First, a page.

DESPITE our relatively small population, Australians have a great reputation for doing well in the home of drag racing, the good ol’ United States of America.
The Cowin family, the McGee brothers, Jim Read, Dave Grubnic, Gary Phillips and most recently Richie Crampton have all had success at the highest level in the US. We’ve punched well above our weight in the Pro Street side of things too, including John Faraone at Hot Rod Drag Week and Moit’s Racing with their Pro Mod-style Mustang.
Now there’s another name to add to the ranks of Aussie racers doing well in the States. Queensland Pro Street racer Stuart Henry certainly made some waves when he beat Shawn Ellington’s ‘Murder Nova’ in his Capri in the first round of the Outlaw Streetcar Reunion in Memphis, Tennessee just a few weeks ago.
“To me it wasn’t that big a deal because he was just another competitor,” Stu says. “But the crowd loved it and we got a bit of exposure on the ’net from it. We’d been there since the Wednesday and after a bunch of rain, and even snow, I was just happy to get some racing done. We’d missed out on our testing day; to be honest we were even lucky to qualify for the 32-car field, a lot of guys didn’t. We eventually got a qualifying run on the Saturday night, and they gave us another run on Sunday morning, but I had to back out of it. Then we were up against Shawn in the Murder Nova in the first round.”
For those that don’t know, Shawn Ellington and the Murder Nova are stars of the popular Street Outlaws TV show on the Discovery Channel. The car is fancied as one of the quickest street cars in America and is powered by a twin-turbo big-block Chev.
“To most of the racers, they’re just another car to beat, but to the spectators they are superstars,” Stu says. “They had queues 80 metres long all weekend, with fans lined up just to get photos and autographs.”
After qualifying his nitrous-assisted 615ci big-block Capri 22nd in the 32-car Outlaw 275 field with a 4.75@154mph, Stu faced the 11th-qualified (4.51sec) Murder Nova in the first round. Both cars spun off the line and had to pedal, but Stu recovered quickly and powered past the Nova, which seemed to be struggling for traction. “Shawn was an awesome dude,” Stu says. “He came up and shook my hand afterwards. It was a good race.”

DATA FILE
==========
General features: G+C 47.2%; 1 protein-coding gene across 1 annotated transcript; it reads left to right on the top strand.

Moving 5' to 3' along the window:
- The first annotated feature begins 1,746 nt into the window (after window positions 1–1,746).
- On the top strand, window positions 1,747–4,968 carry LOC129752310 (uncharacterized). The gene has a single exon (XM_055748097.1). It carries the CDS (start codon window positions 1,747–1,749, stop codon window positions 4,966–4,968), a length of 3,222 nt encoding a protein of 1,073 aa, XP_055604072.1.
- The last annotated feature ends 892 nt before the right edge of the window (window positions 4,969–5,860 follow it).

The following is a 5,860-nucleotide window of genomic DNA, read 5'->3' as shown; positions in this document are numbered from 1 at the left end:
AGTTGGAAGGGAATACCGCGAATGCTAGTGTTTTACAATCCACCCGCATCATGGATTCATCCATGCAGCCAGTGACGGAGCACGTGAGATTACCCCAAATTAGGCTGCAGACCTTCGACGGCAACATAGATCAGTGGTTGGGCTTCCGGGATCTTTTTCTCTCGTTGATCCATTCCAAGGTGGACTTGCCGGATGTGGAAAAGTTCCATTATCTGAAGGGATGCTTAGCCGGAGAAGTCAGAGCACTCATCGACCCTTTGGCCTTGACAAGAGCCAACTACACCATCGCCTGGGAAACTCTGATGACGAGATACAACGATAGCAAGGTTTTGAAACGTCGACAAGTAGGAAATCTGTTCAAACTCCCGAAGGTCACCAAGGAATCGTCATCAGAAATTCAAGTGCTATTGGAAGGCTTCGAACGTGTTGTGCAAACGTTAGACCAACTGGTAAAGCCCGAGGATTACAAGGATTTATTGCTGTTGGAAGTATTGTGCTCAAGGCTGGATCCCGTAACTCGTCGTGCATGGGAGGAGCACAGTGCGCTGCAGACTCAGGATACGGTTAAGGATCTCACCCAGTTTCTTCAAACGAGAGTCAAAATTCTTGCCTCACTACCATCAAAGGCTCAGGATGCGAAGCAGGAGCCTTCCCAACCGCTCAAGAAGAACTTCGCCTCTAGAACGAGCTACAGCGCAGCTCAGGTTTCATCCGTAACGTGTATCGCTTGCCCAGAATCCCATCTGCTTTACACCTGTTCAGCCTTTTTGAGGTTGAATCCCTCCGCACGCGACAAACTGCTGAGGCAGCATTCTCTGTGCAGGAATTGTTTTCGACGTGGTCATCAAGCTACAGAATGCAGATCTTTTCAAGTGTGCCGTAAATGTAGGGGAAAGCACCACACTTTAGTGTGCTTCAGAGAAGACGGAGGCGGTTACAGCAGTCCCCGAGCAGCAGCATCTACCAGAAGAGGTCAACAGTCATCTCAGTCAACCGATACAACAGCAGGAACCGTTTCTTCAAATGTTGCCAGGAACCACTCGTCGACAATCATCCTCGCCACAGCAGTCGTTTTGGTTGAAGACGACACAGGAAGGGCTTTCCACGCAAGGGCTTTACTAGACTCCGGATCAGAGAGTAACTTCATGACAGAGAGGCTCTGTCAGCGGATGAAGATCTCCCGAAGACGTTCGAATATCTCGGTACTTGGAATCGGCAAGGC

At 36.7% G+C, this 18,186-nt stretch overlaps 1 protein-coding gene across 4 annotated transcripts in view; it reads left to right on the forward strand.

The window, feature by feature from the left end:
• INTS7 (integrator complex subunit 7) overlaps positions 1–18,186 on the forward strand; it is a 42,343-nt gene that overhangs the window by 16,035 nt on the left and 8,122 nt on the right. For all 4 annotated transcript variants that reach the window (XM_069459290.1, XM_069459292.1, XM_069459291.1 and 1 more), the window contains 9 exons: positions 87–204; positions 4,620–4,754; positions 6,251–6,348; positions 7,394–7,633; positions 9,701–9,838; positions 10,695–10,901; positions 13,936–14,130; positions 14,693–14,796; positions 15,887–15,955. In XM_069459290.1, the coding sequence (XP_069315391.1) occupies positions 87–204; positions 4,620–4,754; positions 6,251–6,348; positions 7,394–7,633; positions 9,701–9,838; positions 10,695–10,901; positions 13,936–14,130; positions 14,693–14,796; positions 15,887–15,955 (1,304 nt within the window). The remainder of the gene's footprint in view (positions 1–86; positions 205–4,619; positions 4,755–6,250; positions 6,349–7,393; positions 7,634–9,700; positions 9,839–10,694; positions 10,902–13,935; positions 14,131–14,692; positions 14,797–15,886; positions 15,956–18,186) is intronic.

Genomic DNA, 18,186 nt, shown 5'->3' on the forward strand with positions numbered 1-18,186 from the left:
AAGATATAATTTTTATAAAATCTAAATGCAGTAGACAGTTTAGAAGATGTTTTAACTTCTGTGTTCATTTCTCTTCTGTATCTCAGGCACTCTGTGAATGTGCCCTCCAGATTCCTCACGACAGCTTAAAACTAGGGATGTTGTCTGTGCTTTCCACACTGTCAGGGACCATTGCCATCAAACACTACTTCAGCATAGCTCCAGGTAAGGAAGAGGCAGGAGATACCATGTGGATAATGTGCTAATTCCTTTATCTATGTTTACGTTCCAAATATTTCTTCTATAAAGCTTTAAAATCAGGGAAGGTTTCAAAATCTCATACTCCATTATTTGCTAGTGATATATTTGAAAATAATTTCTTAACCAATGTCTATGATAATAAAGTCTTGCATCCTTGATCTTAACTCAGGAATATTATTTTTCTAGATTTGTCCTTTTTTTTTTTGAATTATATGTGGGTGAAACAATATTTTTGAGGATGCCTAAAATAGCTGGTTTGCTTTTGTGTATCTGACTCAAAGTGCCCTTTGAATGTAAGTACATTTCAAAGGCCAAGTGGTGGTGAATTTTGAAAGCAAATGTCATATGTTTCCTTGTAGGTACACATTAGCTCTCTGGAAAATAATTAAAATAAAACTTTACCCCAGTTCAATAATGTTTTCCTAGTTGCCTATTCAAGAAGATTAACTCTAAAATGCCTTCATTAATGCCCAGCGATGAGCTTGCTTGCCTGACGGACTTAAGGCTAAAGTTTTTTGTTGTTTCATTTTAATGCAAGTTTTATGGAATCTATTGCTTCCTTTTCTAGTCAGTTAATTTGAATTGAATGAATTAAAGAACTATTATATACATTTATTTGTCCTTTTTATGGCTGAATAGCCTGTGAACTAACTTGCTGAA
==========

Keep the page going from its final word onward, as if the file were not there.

Unfortunately the fairytale didn’t continue for the next round. Stu found himself up against the number-six qualifier Robert Culver and his big-block Chev-powered Mustang. Stu ran an impressive 4.81@153mph, but it wasn’t enough to catch Culver’s 4.48@169mph. “I had to pedal it again, but he was a pretty tough contender and was always going to be tough to beat,” Stu says.
“The Capri is still over there with friends, and I’m hoping to get back over there in September. The plan is to do a few meetings; there’s always something on over there and there’s a lot of little meetings I want to do.”
So how did the Americans respond to the little Capri? “They loved it,” Stu says. “Especially with it being right-hand drive, they were all like: ‘Wow, look at that, he’s on the wrong side!’ But I didn’t hear a negative thing the whole time; they’re so friendly over there.
“I’d like to thank my friends Kevin Neal from Neal Performance Innovations and Mark Menscer from Menscer Motorsports for helping me out, and my girlfriend Morgan for coming over to help as well.”
Click the video from Urban Hillbilly to watch Stu’s Capri in action. The first run is the aborted qualifying run from Sunday morning, followed by the Murder Nova race, and finally the Saturday-night qualifier.
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Street Machine is the bible of Aussie modified auto culture, celebrating wild muscle cars, customs and hot rods – and the incredible humans who create them.
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